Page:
Writing this all out, it seems really obvious, doesn’t it? I mean, don’t we all tend to make judgments this way? I think it’s very natural to trust our friends (and friendly acquaintances) more than we trust strangers, even when that might not be the best idea. So if I’m more inclined to trust and value the opinion of “happygirl38” who I’ve known for five years than “Susan Smith” who I just met five minutes ago, where does that leave the power of names? Kind of nowhere, except in terms of who those names represent.
Of course, I’m probably more inclined to trust and value the opinion of “Susan Smith” of five minutes ago than “imadick04” who has spent five years proving repeatedly that he’s a dick. So Susan can take heart! :)
sistermagpie saysMarch 10, 2009 at 12:28 pm
Absolutely. It’s actually kind of funny because it gets you to question exactly what a name is supposed to be anyway. Does it have meaning because it can be found in the phone book or on government documents none of us will ever see? Or does it come to mean the interactions you have with a picture?
Like, I’m sure many of us have had the experience of knowing someone is a stranger because they only know your “official” name instead of the name by which you’re normally called. In fact I remember an exchange a few months ago about a fictional character where someone was saying that his name was [legal name] so he should be called that instead of his nickname. Of course, in that case it was just that they didn’t like the nickname, but it was funny that they would make an argument like that when there are tons of characters more known by nicknames—shortened versions of their legal name—than by their legal name.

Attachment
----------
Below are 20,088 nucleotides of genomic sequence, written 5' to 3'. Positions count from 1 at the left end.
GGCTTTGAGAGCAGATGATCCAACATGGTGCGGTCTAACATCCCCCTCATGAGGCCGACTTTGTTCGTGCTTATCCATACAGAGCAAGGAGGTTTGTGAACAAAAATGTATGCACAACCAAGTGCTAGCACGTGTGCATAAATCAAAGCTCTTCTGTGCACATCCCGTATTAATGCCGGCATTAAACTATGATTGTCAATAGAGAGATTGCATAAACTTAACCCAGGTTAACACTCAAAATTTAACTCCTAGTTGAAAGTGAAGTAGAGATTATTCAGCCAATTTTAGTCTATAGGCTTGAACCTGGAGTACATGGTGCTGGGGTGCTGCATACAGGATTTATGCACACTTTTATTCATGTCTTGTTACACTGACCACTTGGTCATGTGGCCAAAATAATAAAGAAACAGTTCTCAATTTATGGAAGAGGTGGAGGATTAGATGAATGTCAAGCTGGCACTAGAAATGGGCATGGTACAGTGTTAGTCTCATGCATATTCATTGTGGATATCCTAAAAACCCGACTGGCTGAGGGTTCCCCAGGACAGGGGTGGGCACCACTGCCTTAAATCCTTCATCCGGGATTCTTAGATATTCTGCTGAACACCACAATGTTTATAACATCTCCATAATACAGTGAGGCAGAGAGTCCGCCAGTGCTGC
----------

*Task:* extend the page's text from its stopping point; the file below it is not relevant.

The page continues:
Melinda Beasi saysMarch 10, 2009 at 1:21 pm
Like, I’m sure many of us have had the experience of knowing someone is a stranger because they only know your “official” name instead of the name by which you’re normally called.
Ha, that’s a great point! And kind of hilarious about the fictional character too.
And yes, all of this really makes one question what a name really is anyway. It seems to me that a name means as much as whatever it represents, no more, no less. So if I use one name or another, it should have the same value that *I* have to whoever the other person is, whether that’s a little or a lot based on our mutual history.
Michelle Smith saysMarch 10, 2009 at 1:08 pm
Hee hee. Imadick04.
Melinda Beasi saysMarch 10, 2009 at 1:16 pm
:D I was hoping someone would like that. Heeeee.
Andrea saysMarch 10, 2009 at 3:57 pm